“San Francisco and Silicon Valley are the Pacific Rim gateway for countries in Asia to do business and build partnerships for success in the US,” says Susan Hsieh, EWMBA 16, who plans to attend. “I want to hear from today’s business leaders on their exciting initiatives and how they are leveraging US and Asian talents to build better companies.”

Berkeley-Haas students explore Shanghai's Nan Jing Road during an International Business Development consulting project.

Berkeley-Haas students explore Shanghai’s Nan Jing Road during an International Business Development consulting project.

In addition to Street, the conference is co-organized by Simon Yoo, MBA 15, along with Danny Wang, EWMBA 16; George James, MBA 16; Sydnie Reed, MBA/MPH 16; and Sandeep Srinivasan, EWMBA 17.

Warm Buttered Pretzels: Insights from International Consulting Trips

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Brazil

From Kenya to Kazakhstan to South Africa to Singapore, full-time MBA students crisscrossed the globe this summer on International Business Development consulting trips.

All told, 23 teams traveled to 18 countries to complete projects they had spent months preparing for.

Their projects were as diverse as the countries they visited. A sampling: introducing mom-and-pops in India to SAP’s modern retail systems; developing a go-to-market plan for a cloud encryption product, improving distribution for a leading lab equipment vendor in China, and building market strategies to combat diarrheal disease in Tanzania.

While the content of their work varied widely, all the trips had a common theme: students picked up fascinating insights on international business culture. For example, the team working with SAP Labs in India blogged about the surprises they found from start to finish:

haas-at-the-taj“We walked into Bangalore anticipating another version of Silicon Valley on the other side of the globe. We were not prepared for what we came across, a city that was both developed and yet steeped in so much tradition, both modern and yet traditional, and altogether unpredictable. What we learned over the next three weeks was that this would be a theme rippling across our experiences in India.”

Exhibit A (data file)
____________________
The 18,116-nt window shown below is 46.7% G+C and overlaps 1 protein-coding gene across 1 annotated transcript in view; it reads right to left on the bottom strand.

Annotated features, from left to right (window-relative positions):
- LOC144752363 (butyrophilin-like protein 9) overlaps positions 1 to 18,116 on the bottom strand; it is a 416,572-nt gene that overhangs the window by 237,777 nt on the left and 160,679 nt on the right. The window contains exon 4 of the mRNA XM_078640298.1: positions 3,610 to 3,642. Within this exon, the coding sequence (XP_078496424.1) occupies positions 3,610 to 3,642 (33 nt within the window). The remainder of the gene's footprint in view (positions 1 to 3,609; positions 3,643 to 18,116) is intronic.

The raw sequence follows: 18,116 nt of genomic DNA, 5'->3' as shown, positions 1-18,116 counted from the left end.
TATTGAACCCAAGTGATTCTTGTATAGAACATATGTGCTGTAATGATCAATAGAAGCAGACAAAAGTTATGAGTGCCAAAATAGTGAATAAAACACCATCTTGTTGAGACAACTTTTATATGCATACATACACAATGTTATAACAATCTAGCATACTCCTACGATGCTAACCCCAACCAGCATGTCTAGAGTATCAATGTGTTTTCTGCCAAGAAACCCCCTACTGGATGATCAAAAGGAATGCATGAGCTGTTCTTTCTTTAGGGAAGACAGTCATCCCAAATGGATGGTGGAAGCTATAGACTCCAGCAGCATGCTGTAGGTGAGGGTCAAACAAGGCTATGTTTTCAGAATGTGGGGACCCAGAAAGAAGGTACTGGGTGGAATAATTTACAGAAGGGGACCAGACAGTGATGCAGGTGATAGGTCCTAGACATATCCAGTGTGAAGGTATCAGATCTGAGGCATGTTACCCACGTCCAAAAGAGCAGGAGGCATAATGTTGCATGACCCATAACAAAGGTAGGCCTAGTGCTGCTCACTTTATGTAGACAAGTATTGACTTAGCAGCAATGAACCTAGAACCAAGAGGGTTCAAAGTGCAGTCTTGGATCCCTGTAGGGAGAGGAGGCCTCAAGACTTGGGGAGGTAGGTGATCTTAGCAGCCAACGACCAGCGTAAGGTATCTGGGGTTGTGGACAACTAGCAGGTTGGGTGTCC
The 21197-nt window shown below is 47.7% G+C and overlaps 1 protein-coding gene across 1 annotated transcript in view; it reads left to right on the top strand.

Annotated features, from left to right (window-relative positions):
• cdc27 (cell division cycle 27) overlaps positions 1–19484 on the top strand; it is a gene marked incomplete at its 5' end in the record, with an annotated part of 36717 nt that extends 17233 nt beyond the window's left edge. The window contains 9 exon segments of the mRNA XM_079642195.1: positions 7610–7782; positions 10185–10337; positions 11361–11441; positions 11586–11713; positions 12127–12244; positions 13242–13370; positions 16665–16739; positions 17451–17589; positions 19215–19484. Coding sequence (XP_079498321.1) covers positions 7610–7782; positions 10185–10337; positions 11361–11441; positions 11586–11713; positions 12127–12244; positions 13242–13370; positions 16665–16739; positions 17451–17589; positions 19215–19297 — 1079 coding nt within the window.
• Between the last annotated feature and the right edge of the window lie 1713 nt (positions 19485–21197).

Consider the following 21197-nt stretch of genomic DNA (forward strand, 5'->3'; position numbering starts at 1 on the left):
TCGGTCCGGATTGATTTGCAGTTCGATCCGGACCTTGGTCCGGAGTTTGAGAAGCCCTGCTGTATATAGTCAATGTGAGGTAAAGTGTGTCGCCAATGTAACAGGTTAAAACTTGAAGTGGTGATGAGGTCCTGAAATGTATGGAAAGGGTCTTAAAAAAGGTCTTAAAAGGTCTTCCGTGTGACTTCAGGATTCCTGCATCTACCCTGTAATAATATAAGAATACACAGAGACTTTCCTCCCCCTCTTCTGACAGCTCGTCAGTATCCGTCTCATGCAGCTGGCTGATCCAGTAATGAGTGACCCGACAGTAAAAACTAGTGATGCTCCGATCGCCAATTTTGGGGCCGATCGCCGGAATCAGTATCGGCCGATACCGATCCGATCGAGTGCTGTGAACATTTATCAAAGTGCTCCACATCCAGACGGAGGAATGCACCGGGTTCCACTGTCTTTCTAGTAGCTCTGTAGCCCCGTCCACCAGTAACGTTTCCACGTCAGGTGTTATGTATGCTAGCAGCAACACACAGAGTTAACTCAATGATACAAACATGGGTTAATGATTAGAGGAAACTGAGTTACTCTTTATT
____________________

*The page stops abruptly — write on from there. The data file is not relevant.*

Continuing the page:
Pretzels, not muffins, at meetings in Munich

Pretzels, not muffins, at meetings in Munich

Another team, which stopped to meet with a strategic partner in Munich on the way to advise a startup in Moscow, found warm buttered pretzels waiting for them in a conference room. They were impressed when the CEO leading the meeting left the room, returned with a small toolkit, and repaired a malfunctioning air-conditioner knob—all without stopping the conversation.

“I guess the idea that no task is too small when you’re the CEO of a small company is cross cultural,” the students wrote.

Students found that in Thailand, clients prefer to build a relationship before getting to the task at hand, while in Moscow, it’s straight to business. Even so, Muscovites take lunch seriously, and would never eat at their desks unless it’s absolutely necessary.

To read more of the teams’ blog posts on their projects and adventures, visit Haas in the World.